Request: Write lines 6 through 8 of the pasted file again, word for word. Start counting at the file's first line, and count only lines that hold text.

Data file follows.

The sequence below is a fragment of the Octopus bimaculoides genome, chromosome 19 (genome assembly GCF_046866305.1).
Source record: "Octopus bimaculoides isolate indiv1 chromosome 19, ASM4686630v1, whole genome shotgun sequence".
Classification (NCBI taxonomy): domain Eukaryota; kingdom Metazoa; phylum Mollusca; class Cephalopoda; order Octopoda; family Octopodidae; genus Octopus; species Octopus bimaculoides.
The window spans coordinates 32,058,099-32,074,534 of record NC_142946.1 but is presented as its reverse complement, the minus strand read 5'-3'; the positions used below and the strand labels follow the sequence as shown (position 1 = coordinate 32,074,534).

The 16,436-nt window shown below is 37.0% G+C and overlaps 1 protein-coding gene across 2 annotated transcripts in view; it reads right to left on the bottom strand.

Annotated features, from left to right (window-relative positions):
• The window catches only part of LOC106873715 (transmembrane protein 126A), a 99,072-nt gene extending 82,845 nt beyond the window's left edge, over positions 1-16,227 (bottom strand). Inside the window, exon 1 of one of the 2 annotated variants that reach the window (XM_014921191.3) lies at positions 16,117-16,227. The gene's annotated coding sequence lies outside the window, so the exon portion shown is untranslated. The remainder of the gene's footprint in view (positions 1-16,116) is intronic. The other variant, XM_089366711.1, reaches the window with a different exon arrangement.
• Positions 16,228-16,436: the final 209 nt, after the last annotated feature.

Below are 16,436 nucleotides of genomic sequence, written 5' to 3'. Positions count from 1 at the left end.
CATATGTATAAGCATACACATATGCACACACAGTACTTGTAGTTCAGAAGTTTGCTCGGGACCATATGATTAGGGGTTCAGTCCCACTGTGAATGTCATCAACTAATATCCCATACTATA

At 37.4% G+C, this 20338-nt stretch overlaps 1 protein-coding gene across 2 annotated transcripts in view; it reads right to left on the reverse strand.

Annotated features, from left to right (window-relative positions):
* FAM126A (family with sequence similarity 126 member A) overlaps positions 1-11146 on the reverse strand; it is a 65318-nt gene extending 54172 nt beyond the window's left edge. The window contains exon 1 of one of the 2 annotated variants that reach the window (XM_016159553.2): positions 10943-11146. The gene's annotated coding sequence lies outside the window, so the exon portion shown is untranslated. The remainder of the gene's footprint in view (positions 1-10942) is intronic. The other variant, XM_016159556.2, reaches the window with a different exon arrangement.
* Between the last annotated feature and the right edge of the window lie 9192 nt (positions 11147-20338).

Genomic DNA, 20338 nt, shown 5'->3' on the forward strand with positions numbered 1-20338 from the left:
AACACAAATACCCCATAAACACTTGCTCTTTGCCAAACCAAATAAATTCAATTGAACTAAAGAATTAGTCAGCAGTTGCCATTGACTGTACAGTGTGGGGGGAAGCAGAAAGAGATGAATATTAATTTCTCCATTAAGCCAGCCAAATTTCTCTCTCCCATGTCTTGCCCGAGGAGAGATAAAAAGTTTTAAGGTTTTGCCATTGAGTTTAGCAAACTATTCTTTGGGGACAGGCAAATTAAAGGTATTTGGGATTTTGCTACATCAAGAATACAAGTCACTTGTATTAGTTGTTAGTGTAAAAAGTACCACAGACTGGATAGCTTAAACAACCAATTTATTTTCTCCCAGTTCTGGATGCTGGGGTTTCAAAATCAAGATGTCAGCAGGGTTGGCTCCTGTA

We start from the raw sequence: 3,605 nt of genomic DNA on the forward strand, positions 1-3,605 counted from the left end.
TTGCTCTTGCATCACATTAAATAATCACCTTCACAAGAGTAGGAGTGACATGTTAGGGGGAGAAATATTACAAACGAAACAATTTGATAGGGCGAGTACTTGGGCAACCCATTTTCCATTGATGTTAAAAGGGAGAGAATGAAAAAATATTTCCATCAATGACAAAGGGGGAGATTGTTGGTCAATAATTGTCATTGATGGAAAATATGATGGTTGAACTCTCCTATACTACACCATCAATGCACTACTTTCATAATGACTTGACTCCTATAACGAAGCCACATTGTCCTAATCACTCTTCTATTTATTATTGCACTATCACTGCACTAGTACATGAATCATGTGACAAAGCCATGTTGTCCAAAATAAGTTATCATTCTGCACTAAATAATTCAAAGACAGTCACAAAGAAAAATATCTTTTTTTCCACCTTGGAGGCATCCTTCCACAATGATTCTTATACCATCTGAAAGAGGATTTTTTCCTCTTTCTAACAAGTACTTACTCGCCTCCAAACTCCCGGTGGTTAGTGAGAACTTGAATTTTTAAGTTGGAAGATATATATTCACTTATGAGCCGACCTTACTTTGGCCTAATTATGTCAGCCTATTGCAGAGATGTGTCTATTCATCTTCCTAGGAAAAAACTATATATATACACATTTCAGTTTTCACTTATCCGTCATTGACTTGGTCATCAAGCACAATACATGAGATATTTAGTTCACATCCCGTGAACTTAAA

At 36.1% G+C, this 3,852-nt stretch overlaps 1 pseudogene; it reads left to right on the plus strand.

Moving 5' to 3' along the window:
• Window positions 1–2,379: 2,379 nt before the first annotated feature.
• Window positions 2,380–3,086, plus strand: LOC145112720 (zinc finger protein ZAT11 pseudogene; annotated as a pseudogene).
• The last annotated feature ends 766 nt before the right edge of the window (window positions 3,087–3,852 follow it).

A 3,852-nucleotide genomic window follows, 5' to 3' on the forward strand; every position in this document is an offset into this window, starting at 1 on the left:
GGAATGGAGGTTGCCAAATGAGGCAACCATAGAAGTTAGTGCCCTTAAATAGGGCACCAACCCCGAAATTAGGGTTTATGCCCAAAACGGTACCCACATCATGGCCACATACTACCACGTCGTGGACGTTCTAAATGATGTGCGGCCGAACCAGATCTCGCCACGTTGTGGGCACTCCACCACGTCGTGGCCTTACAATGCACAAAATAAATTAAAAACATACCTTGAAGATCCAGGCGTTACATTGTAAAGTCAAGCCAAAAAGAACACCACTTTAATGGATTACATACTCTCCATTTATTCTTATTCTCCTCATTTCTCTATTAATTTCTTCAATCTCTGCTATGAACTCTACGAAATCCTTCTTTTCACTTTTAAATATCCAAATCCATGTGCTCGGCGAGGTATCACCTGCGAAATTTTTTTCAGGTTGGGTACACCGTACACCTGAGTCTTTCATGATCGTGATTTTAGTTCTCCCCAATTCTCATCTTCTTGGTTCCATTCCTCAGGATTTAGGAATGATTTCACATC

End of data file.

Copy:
Annotated features, from left to right (window-relative positions):
• The window catches only part of LOC106873715 (transmembrane protein 126A), a 99,072-nt gene extending 82,845 nt beyond the window's left edge, over positions 1-16,227 (bottom strand). Inside the window, exon 1 of one of the 2 annotated variants that reach the window (XM_014921191.3) lies at positions 16,117-16,227. The gene's annotated coding sequence lies outside the window, so the exon portion shown is untranslated. The remainder of the gene's footprint in view (positions 1-16,116) is intronic. The other variant, XM_089366711.1, reaches the window with a different exon arrangement.
• Positions 16,228-16,436: the final 209 nt, after the last annotated feature.